Not All of Us Are Saints: A Doctor's Journey with the Poor

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9780345459756: Not All of Us Are Saints: A Doctor's Journey with the Poor

In 1983, Dr. David Hilfiker left his practice in rural Minnesota and began to practice poverty medicine in a ravaged community not far from the White House. Fascinating and deeply affecting, this is his elegantly written true story of that time. Previously published by Hill and Wang.
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About the Author:

Dr. David Hilfiker, MD is the author of Not All of Us Are Saints: A Doctor's Journey with the Poor. Dr. Hilfiker graduated from Yale College and the University of Minnesota Medical School. Hilfiker and his family helped found Christ House, a medical recovery shelter for homeless men. He also founded Joseph’s House, a home and community for formerly homeless men with AIDS. He practiced medicine as a board certified family practitioner from 1975 to 1982, and now lives in Washington, DC.

Excerpt. Reprinted by permission. All rights reserved.:

Not All of Us Are Saints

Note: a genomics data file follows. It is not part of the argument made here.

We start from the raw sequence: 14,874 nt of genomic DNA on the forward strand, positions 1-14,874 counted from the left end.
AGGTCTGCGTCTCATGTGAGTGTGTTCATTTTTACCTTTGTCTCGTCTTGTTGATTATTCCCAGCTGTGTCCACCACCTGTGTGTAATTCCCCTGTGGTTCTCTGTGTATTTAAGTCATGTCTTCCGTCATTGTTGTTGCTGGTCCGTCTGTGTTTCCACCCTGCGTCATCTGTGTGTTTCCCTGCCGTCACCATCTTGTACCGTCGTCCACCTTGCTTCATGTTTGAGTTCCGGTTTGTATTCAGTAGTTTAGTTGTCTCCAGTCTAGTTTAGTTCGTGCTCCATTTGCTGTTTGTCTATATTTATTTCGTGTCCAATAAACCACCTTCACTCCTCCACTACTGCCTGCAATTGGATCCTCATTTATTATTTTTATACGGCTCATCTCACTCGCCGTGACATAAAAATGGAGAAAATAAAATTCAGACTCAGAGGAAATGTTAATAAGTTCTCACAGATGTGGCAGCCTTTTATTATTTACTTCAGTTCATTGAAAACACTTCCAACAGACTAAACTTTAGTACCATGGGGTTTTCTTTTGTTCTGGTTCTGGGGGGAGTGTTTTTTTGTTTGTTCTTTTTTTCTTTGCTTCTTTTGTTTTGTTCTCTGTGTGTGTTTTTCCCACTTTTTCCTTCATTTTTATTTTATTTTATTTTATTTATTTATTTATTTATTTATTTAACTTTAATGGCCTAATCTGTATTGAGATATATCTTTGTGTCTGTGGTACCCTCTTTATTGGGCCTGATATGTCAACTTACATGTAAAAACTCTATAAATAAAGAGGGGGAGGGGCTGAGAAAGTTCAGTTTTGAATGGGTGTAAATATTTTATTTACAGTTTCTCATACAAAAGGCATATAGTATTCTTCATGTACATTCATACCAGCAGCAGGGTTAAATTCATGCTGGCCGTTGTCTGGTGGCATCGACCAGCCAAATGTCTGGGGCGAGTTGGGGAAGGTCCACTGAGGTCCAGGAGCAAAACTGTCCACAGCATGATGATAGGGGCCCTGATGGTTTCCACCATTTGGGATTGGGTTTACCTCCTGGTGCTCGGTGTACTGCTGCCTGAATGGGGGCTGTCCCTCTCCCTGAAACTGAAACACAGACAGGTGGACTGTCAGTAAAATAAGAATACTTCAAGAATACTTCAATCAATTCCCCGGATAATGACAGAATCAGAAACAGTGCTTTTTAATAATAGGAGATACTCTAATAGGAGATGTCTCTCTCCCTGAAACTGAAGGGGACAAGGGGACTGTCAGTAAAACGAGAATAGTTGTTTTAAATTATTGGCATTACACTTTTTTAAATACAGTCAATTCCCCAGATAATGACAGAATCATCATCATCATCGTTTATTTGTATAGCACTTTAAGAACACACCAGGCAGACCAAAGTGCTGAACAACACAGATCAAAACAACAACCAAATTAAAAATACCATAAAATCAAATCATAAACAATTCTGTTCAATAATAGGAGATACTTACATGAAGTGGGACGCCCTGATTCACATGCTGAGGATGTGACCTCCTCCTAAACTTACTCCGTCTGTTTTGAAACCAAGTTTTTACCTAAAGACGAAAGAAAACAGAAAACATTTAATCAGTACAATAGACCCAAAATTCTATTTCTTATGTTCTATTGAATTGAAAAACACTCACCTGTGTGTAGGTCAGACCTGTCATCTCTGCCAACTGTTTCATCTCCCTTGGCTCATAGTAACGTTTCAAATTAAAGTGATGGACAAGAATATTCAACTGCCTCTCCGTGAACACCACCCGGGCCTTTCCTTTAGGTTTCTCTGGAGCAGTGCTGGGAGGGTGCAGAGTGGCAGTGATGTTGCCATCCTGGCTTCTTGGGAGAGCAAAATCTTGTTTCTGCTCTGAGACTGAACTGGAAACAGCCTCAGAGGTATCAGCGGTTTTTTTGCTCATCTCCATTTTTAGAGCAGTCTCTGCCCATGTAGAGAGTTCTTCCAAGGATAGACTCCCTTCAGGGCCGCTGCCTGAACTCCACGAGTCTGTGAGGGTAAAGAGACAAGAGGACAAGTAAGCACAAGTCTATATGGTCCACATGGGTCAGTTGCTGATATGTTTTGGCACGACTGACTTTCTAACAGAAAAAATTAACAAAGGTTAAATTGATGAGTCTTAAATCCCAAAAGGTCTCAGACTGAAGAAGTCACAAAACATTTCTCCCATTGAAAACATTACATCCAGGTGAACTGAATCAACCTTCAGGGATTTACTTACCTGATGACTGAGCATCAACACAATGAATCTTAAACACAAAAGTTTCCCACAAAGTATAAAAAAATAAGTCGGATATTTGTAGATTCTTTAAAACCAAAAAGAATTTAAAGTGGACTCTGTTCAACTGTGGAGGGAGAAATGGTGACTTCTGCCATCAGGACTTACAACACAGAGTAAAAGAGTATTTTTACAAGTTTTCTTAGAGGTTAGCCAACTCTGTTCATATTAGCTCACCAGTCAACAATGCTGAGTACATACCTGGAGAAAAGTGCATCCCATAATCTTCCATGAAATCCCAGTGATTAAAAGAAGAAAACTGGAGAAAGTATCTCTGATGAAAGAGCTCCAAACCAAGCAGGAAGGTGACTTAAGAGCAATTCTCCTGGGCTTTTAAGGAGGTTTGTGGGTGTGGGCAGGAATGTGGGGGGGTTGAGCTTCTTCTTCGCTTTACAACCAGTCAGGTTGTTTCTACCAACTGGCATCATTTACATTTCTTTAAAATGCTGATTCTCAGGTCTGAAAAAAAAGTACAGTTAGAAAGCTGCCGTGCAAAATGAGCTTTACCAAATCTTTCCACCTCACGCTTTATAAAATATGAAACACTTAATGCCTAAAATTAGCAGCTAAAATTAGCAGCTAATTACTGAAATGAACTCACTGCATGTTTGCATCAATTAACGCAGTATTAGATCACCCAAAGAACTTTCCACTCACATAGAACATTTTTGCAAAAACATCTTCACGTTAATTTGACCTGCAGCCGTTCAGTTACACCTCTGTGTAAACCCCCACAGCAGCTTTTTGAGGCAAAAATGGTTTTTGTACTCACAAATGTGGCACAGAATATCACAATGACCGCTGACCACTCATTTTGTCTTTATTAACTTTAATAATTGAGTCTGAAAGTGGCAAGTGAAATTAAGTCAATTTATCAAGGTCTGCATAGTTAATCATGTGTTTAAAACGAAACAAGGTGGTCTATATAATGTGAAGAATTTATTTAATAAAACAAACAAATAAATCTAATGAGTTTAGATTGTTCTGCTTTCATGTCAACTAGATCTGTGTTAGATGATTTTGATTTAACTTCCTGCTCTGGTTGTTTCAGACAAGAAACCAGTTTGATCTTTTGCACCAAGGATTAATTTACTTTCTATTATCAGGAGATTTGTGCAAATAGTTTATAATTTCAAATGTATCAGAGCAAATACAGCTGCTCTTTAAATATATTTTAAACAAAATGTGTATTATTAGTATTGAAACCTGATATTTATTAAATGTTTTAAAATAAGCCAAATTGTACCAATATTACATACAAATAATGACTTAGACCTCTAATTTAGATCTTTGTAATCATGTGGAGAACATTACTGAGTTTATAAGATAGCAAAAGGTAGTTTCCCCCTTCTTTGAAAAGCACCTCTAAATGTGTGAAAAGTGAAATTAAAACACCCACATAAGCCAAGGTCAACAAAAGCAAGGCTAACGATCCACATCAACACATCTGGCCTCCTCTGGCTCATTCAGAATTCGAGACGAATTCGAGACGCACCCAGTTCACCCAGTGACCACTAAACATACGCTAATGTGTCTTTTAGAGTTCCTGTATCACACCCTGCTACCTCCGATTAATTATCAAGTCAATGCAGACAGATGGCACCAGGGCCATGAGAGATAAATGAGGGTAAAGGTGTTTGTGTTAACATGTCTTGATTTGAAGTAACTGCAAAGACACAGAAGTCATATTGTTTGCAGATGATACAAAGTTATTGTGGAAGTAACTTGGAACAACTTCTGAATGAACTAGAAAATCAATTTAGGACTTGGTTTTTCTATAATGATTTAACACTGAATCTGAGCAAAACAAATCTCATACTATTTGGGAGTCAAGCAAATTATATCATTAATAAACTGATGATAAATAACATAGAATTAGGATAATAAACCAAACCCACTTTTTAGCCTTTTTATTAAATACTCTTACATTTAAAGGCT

Chapter 1 A DOCTOR'S JOURNEY This is absurd! What am I doing, near midnight, chasing John Turnell down the middle of Sixteenth Street? He's raving, swearing, pushing me away. What am I, a white man in white doctor clothes, doing entreating this drunken black homeless man to come home with me out of the night? It was in October 1983 that John Turnell was first brought in from the streets. He could hardly walk. Buried in a dark, matted coat, pants reeking of urine, eyes cast on the floor, he sat passively in the corner of the examining room at Community of Hope Health Services. "I hurt all over," he mumbled, barely audible. "My neck, my arm, my back, my leg. They're all achin'. My foot won't do nothin'." He glanced up and our eyes met briefly. "I'm alcoholic," he said. "But I ain't had nothin' to drink in four days." He looked away. "Gotta stop these shakes. I know I gotta stop drinkin' this time. It's killin' me." He paused and I searched for something to say. But he began again, almost in a whisper. "And I'm pissin' all over myself,too. I can't stop it ..." He hung his head. There was no expectation of help. He was simply reporting. Thirty-eight then, he had jumped from a burning building six years earlier, breaking his back. "Pained ever since," he said. He'd been hospitalized for surgery but got no relief from his suffering. I examined him. The pain, weakness, paralysis, and sensory loss from his broken back and the concomitant nerve damage were widespread. His left foot dragged, and the large thigh muscles of his left leg had atrophied. The nerves to his bladder were injured, so urine leaked all over his clothing. He had lost sensation in his buttocks and could not feel the large ulcers developing there that now drained constantly. He didn't have medical coverage, but the private hospital at which I had privileges allowed me to admit an occasional indigent patient for further examination. In the end, though, there was not much to be done. Further surgery was not recommended; long-term physical therapy would probably have been of some help, but there was no way to pay for it; the neurological damage--loss of sensation, constant pain, foot drop, weakness, incontinence, impotence--was permanent. For the next several months, I saw John every week in the clinic as I tended his ulcers. He stayed at a small shelter in the neighborhood. His pain never really went away, but--if he slept on a real bed and took pain medication regularly--he could keep it under control. He got used to wearing a leg bag for his urine. We found a foot brace so he could walk without a limp. "It don't bother me so much anymore," he said to me one day when I asked how he was getting along. "You get used to it. I walk okay with the brace, and at least I ain't pissin' all over. As long as I stay sober, anyway," and he grinned. I would see that grin again. It was big and bright, inviting, without a trace of resentment. And there was a certain sparkle in the eyes that looked directly into mine. He seemed to accept his woundswithout anger or resignation. I sometimes wondered how that was possible. Why didn't he just give up the fight? No, I exaggerate: He did not accept all his wounds ... not his impotence. "You know what it's like?" he would say. "You know how she looks at you? She never says nothin', never gets mad. She says it don't make no difference to her, but when she's ready, no woman's gonna stay around for a man who can't perform." We once had a urologist ready to evaluate John's impotence, to look for something that could be done, but there was no insurance for the in-hospital tests, and the evaluation was put on hold ... indefinitely, it turned out. As John got better, the shamefaced, bedraggled derelict who came into my office every Thursday evening was gradually replaced by a handsome man with an engaging style. He looked me in the eye, smiled, made little jokes. He thanked me "for all you've done." I began to hope for his future. Abandoned as a child, alcoholic since adolescence, homeless for years, even he started to talk about a future. He got a custodial job nights, running a waxing machine. But then, a few weeks later, he told me his back had started acting up and he had quit the job. At my urging and with the help of our social worker, he applied for disability coverage under the Supplemental Security Program (SSI) of the federal Social Security Act, but he was not enthusiastic. He wanted to work, he said, not live off welfare. Then, suddenly, John disappeared. I heard he was on the streets again. Several months later, his SSI disability claim was denied; the form letter said John was not sufficiently incapacitated. A volunteer lawyer associated with our clinic began an appeal, but John needed to appear in person, and no one knew where he was. The deadline passed. When, after eight months, John finally showed up again at the clinic, I hardly recognized him. He was unshaven, gaunt; his lusterless eyes sagged in a hollow face. He moved slowly, agonizingly.Light reflected off the spittle in his beard. Sitting in the chair opposite me, he looked much smaller than his six feet. His dark, oversized clothes stank of urine, and his eyes remained fixed on the ground in visible shame. Although sober that evening, he had, he told me, started drinking again shortly after leaving his job waxing floors. Sleeping in alleys, stairwells, and crowded shelters, he had aggravated his back pain, broken open the ulcers on his buttocks, and lost both leg bag and foot brace. Like a perverse safety alarm, however, the increasing pain had put an end to the drinking and goaded him into the clinic, embarrassed and repentant. I did not guess then how often this pattern was to repeat itself. We saw each other irregularly. He was always sober by the time he showed up at the clinic. The pattern became unmistakable: He would begin to feel good about himself, find a job, only to leave it after a few weeks (often because it aggravated his back), and then disappear into the streets and the alcohol. Invariably, as he got closer to independence, some inner compulsion would shatter his dream. As I watched him try to work while in severe pain, as I noticed the cycle that always ended in the streets, I began to encourage him not to work, to accept his disability. He, however, was impatient. I tried again to help him get SSI (which would at least allow him access to Medicaid and decent medical care), but the examiners turned him down once more. One autumn, three years after our initial meeting, John returned, and I convinced him to move into Christ House, the medical recovery shelter for homeless men that a group of us had recently established with the help of our church community. Better equipped and more intensively staffed than the other shelters, dedicated exclusively to the care of those who were too sick to be on the streets, Christ House was also my home, where our family lived with a small community of physicians, other staff people, and their families. Over many months with us, John maintained his sobriety, went through a twenty-eight-day, inpatient alcohol treatment program, attended Alcoholics Anonymous meetings daily, healed his buttock ulcers,strengthened his foot, began managing his incontinence with special medications, and was able to keep even the constant pain to a tolerable level. He began attending classes at my wife Marja's small adult education school, looking to get his high-school-equivalency diploma. I allowed myself to hope again. "I know it now: I just can't drink anymore, David ... ever. It's killin' me. I'm alcoholic. I didn't like it when you sent me to that treatment program, but I understand now. I got to stay away from my friends on the street who drink. Got to get new friends. Y'all have helped me so much here, and I'm gonna make it this time. God has been good. You'll see. I'll get my GED, get a job, maybe get married. I'm gonna make it." John "graduated" to a group home, continued attending GED classes with Marja, and was looking for work. Marja gave him one of our old family bicycles, so he could get around town. I felt proud of him. Then, once again, he disappeared. Two weeks later I was at the clinic when Sister Lenora Benda, the nurse in charge at Christ House, called. "John's back, David. He's been drinking, and he seems pretty depressed. He says he tried to swerve his bicycle into the path of a bus this morning, but the bus stopped. He keeps saying he wants to kill himself." I sigh and am silent. Some small part of me is dying. I knew enough to expect it, to prepare for it, but I'm still not ready. Drunk again, and now suicidal! Is this real or some bizarre gesture? Where in this city will I find a psychiatrist to evaluate a homeless drunk? Even if we can get him help, will he get something more than the superficial consultation to which the homeless are so often limited? "Can you get him over to St. Elizabeth's for a psychiatric evaluation, Lenora?" "I think so. I think he still trusts me enough to let me take him." Lenora manages to thread John through the system--an accomplishment in itself--and, that same afternoon, a psychiatrist at St. Elizabeth's, Washington's only public psychiatric hospital, evaluates John. The psychiatrist declines to hospitalize him, however, becausethe suicide attempt seems to her most likely to have been just a gesture brought on by his intoxication. John is released with instructions to make an appointment with me at the office. The next evening, as I am lecturing to family physicians at their local professional association about the health care needs of the homeless in our city, the shrill signal of my pager interrupts. It seems that John has returned to Christ House and is uncontrollable. He's been marching back and forth, in and out of Christ House, lying down in front of traffic in Columbia Road or yelling and creating havoc ins...